Tax Cuts and Jobs Act: Impact on Mortgage Interest Deductions
The Tax Cuts and Jobs Act of 2017 (“TCJA”) made substantial changes to the Tax Code of 1986 by reducing tax rates and “simplifying” tax compliance for many by significantly increasing the standard deduction and eliminating many itemized deductions. One change that will affect many taxpayers are the changes made concerning the mortgage interest deduction.
Prior to TCJA, the interest on mortgage debt used to acquire property was deductible on acquisition debt up to a maximum of $1,000,000. TCJA reduced the maximum to $750,000 for debt incurred after December 31, 2017. In areas with high real estate prices such as Boston, New York or Silicon Valley, homes can easily exceed this amount.
Another notable change was the deduction for home equity and home equity line of credit (“HELOC”) debt. Prior to TCJA, the interest on home equity or HELOC debt was deductible on up to $100,000 of such debt, regardless of the way the proceeds were used. Many taxpayers have taken advantage of the equity in their homes by borrowing to consolidate other debts, pay for their children’s tuition, or pay for unexpected medical bills.
TCJA suspended the deduction for interest on home equity debt thru December 31, 2025. There is no grandfathering of debt, so for example, a family that took out a $100,000 HELOC to help pay for their children’s tuition several years ago will no longer be able to deduct the interest paid on this loan. Worse – since HELOCs have variable interest rates – the rising interest rate environment we find ourselves in today has left families paying more, compounding the loss of the tax deduction on the interest paid.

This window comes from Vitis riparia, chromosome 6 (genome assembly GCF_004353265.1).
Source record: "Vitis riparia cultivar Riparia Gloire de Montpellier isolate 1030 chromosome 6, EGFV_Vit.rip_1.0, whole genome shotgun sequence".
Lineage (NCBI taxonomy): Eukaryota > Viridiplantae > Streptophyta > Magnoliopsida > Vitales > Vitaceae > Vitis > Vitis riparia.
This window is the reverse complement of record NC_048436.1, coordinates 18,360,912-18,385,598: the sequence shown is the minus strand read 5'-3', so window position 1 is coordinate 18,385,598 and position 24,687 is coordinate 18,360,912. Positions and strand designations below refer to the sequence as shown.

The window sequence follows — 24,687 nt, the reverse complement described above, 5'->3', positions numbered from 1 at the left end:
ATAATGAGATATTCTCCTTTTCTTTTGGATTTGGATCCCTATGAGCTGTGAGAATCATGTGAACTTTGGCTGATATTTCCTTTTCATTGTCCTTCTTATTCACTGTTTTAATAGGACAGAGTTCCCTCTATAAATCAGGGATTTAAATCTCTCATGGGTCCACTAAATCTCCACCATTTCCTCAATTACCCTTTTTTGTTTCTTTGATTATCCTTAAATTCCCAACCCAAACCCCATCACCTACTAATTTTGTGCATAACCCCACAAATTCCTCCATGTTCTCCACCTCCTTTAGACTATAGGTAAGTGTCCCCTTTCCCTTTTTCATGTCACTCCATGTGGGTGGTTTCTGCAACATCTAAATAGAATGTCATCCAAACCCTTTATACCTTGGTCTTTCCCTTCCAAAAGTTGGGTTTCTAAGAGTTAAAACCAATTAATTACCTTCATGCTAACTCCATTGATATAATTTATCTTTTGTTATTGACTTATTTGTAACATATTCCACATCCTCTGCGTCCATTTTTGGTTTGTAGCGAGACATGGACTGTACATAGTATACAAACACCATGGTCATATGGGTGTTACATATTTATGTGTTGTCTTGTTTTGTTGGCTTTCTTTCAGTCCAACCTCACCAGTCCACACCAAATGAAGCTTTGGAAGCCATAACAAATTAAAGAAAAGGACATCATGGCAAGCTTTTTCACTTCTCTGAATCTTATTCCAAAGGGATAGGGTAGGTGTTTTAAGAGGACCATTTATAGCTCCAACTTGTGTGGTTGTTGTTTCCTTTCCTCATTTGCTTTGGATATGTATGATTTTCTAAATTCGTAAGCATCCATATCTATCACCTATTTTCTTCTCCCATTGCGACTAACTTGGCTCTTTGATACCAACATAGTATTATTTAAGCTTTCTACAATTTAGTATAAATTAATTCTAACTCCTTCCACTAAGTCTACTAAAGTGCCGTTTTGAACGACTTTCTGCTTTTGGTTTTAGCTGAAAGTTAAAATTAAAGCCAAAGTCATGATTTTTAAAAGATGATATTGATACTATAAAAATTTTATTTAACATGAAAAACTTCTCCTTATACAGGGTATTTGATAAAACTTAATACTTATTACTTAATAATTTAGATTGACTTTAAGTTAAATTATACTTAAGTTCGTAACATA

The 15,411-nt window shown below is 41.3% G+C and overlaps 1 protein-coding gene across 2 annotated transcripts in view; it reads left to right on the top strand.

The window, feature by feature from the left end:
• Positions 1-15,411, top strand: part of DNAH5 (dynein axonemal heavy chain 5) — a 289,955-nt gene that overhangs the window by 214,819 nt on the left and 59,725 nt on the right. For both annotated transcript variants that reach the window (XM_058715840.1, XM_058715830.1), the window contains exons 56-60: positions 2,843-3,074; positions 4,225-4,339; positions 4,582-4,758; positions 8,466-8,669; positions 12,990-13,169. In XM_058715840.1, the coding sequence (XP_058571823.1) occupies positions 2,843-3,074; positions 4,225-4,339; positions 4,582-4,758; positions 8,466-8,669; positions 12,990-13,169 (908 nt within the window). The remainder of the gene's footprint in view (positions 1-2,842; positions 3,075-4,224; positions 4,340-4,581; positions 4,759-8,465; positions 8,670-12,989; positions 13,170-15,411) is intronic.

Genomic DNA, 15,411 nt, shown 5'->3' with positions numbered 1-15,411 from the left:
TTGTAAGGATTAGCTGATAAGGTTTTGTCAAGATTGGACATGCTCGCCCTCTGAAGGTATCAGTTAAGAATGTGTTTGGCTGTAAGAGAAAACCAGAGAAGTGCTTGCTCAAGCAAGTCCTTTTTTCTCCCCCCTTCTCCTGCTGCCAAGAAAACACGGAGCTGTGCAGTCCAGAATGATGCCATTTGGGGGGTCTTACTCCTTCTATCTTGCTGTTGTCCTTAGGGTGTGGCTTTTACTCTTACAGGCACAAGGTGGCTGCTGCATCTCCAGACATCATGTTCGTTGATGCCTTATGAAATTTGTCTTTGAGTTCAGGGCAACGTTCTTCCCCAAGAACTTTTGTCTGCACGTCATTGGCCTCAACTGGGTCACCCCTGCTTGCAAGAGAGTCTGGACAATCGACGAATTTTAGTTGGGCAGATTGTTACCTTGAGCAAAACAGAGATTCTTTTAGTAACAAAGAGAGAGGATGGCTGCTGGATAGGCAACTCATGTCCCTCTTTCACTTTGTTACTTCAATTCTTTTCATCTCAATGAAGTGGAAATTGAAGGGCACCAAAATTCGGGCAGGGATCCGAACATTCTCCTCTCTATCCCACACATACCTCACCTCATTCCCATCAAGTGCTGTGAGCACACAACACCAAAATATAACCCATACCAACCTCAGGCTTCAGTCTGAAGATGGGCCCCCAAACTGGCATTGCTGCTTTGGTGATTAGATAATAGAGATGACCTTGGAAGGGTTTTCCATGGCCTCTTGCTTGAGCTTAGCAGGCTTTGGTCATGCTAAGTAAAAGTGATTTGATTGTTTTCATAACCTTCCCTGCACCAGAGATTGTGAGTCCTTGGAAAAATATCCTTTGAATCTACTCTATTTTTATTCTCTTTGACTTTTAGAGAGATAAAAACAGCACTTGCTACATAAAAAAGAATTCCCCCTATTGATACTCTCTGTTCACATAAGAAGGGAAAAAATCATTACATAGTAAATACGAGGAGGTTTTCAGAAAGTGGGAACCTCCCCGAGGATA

However, the interest on some home equity debt may still be deductible. Taxpayers who used the proceeds of the home equity debt to improve their home may continue to deduct the interest. For example, a taxpayer who uses the proceeds to build an addition on their home will likely continue to be able to deduct the interest paid. In early 2018, because of the confusion surrounding the home equity deduction and what many thought was the hasty passage of TCJA, the IRS clarified and issued guidance on the home equity interest deduction.
What is clear is the home equity debt that is used to improve your home will continue to be deductible. The real trick will be for those taxpayers who, either now or in the past, used home equity debt proceeds to not only improve their home but also for other purposes. In such cases, some of the interest may be deductible but the burden will be on the taxpayer to prove how the proceeds of the loan were spent. The taxpayer will have to maintain records tracing how the loan proceeds were used. Reasonable minds may differ on whether this “simplifies” compliance.